This Friday, November 11 is Veterans Day.
It’s a day we’ve set aside for honoring military veterans from all of our United States Armed Forces, and the sacrifices they’ve made for the benefit of our nation and her people. But it’s important to remember the holidays roots to truly appreciate what it is our veterans are working for.
While it’s sometimes confused with Memorial Day, which is a distinct holiday for honoring those who paid the ultimate sacrifice in defense of our nation, Veterans Day isn’t just about honoring our war dead. It’s about honoring the work of all our veterans.
It has its roots, however, not in celebrating our warriors, but in celebrating the return of peace, something every service member, past and present, will tell you they are and were working toward every day.
The November 11 date has significance because it was on November 11, of 1918 – the eleventh hour, of the eleventh day, of the eleventh month – that the armistice between Germany and the Allied forces went into effect, essentially ending World War I.
Today, more than 100 years after its end, it’s hard to imagine the impact that war had on the United States and the world. It’s impact was not insignificant though. In addition to establishing the United States as a major player on the world stage for the next century, it was a transitional time for warfare – in terms of strategy and weaponry. The prodigious use of gas-based chemical weapons, for instance, directly led to restrictions on their use that most of the countries of our world still agree to today.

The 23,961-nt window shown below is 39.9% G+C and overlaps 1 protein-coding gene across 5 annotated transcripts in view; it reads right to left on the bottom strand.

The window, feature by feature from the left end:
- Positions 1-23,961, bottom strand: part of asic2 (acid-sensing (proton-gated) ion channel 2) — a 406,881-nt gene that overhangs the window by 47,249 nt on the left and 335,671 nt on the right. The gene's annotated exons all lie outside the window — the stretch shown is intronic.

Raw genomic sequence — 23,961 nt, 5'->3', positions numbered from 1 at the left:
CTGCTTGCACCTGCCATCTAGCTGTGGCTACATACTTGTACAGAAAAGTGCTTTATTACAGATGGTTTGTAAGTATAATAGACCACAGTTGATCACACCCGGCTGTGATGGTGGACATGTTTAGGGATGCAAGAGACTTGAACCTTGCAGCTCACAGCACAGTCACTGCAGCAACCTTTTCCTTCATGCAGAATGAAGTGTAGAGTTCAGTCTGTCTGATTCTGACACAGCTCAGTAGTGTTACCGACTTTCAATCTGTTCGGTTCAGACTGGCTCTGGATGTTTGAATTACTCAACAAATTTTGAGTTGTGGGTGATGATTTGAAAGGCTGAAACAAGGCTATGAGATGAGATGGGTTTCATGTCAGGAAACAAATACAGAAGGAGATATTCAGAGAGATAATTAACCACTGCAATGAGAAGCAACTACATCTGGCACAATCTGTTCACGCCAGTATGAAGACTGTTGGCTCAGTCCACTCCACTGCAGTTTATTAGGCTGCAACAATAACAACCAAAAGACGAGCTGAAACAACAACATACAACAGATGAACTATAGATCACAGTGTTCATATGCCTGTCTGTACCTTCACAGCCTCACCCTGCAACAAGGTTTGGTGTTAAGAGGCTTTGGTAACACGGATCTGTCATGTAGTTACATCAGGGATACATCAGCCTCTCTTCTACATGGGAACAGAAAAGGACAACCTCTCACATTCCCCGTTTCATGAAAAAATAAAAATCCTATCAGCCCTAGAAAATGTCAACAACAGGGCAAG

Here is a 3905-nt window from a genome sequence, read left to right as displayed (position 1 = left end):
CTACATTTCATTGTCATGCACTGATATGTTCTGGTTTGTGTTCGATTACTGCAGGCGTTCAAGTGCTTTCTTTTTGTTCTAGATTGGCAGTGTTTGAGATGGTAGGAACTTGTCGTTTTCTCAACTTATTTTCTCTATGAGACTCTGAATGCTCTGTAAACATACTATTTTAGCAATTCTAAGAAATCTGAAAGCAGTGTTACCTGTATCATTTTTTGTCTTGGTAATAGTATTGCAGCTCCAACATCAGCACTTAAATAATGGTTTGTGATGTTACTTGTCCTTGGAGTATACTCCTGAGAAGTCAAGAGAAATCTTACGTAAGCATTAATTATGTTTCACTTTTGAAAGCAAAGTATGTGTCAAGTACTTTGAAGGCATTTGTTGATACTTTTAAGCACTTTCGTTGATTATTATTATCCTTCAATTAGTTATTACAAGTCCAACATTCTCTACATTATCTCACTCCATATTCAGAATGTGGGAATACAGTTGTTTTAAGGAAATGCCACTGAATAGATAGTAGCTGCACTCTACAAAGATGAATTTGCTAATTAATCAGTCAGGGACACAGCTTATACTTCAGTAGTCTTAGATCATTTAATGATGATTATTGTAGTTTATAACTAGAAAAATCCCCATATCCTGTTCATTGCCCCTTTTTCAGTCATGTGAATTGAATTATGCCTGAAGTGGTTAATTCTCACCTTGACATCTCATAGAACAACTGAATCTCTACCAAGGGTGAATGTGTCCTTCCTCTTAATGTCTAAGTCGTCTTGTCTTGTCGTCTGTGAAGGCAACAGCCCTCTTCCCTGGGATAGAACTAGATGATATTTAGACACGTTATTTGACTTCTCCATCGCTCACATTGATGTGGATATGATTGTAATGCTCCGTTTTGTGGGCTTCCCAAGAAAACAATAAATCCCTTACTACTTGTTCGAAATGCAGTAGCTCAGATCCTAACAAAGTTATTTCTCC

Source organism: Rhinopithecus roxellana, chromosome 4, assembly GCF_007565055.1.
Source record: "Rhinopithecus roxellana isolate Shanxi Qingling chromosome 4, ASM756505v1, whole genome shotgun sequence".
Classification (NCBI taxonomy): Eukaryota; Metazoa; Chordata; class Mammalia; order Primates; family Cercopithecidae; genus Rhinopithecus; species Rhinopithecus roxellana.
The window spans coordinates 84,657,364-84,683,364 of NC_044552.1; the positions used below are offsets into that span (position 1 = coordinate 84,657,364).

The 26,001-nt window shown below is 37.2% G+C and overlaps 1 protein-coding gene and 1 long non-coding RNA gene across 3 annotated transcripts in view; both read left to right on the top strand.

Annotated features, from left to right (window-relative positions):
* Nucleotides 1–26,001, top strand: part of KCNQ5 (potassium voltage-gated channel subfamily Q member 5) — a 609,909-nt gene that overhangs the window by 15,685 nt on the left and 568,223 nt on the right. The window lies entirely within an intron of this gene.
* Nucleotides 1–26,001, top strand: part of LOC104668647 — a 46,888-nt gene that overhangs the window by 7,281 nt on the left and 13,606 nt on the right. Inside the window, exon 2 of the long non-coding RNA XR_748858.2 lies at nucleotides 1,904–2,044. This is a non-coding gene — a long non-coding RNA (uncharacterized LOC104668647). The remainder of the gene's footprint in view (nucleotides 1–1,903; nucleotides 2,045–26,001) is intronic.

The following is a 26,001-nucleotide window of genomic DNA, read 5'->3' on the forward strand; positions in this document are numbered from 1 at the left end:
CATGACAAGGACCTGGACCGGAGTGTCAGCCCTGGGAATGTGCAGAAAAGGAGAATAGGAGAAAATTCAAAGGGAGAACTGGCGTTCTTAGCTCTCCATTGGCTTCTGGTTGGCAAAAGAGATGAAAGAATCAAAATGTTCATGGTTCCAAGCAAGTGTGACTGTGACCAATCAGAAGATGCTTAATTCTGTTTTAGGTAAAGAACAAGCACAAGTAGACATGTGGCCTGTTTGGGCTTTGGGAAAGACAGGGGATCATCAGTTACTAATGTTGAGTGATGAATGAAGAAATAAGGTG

While with hindsight we can draw a straight line from the terms of the surrender to the next World War, at the time it was truly and sincerely hoped this would be the “War to End All War,” and the demolition of the Germany military machine was seen as key to that goal.
After four years, and more than 14 million dead – including approximately five million civilian deaths related directly or indirectly to the conflict – the whole world was ready to celebrate an end to conflict. They were ready to celebrate peace.
So, Armistice Day was established and celebrated in a number of Allied nations, including France, where it’s still celebrated today, and the United States.
It would stay Armistice Day in the U.S. until 1954 when President Dwight D. Eisenhower signed a bill into law that established an Armistice Day celebration for all veterans – not just those veterans of WWI – and which was later amended to change the name from Armistice Day to Veterans Day.
It’s been known as Veterans Day ever since, at least here in the U.S.
Over the intervening years some, including famed novelist and WWII veteran Kurt Vonnegut, have advocated for a return to the celebration of Armistice Day. Celebrating Armistice Day, they argue, would allow us to focus and reflect upon how to achieve peace.
This is a valid point.
But we sincerely believe if you ask almost any veteran – particularly those who served in time of war – what it was they most strongly desired, they’d tell you it’s an end to hostilities and the return of peace. They know better than any the tragic costs of war, for everyone involved.
So many of them serve, in hopes their children and grandchildren won’t have to. They’ve made sacrifices, willingly, so others won’t have to.
For that, they deserve our recognition, no matter what you call the day.
For that, they have our thanks and eternal gratitude.
Happy Veterans Day, and thank you to all who have served.
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